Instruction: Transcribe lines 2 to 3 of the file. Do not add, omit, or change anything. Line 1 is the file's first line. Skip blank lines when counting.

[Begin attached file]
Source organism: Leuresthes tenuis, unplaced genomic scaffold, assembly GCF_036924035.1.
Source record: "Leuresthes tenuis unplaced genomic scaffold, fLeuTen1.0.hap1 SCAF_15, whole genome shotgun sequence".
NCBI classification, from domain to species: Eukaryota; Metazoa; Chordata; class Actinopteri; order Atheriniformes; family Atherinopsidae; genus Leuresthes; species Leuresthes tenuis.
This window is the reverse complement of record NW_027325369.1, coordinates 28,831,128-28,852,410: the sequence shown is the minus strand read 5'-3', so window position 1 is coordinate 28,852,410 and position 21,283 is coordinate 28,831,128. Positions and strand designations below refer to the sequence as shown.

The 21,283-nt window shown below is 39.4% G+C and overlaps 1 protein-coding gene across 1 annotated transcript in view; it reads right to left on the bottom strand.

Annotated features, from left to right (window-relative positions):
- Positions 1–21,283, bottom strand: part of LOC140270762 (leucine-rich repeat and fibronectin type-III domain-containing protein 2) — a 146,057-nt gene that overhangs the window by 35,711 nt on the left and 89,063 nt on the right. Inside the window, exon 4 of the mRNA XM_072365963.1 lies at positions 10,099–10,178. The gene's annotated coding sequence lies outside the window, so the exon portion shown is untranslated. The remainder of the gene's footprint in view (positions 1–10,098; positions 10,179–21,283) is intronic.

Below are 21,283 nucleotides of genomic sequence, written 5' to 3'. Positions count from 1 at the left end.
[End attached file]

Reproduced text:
Source record: "Leuresthes tenuis unplaced genomic scaffold, fLeuTen1.0.hap1 SCAF_15, whole genome shotgun sequence".
NCBI classification, from domain to species: Eukaryota; Metazoa; Chordata; class Actinopteri; order Atheriniformes; family Atherinopsidae; genus Leuresthes; species Leuresthes tenuis.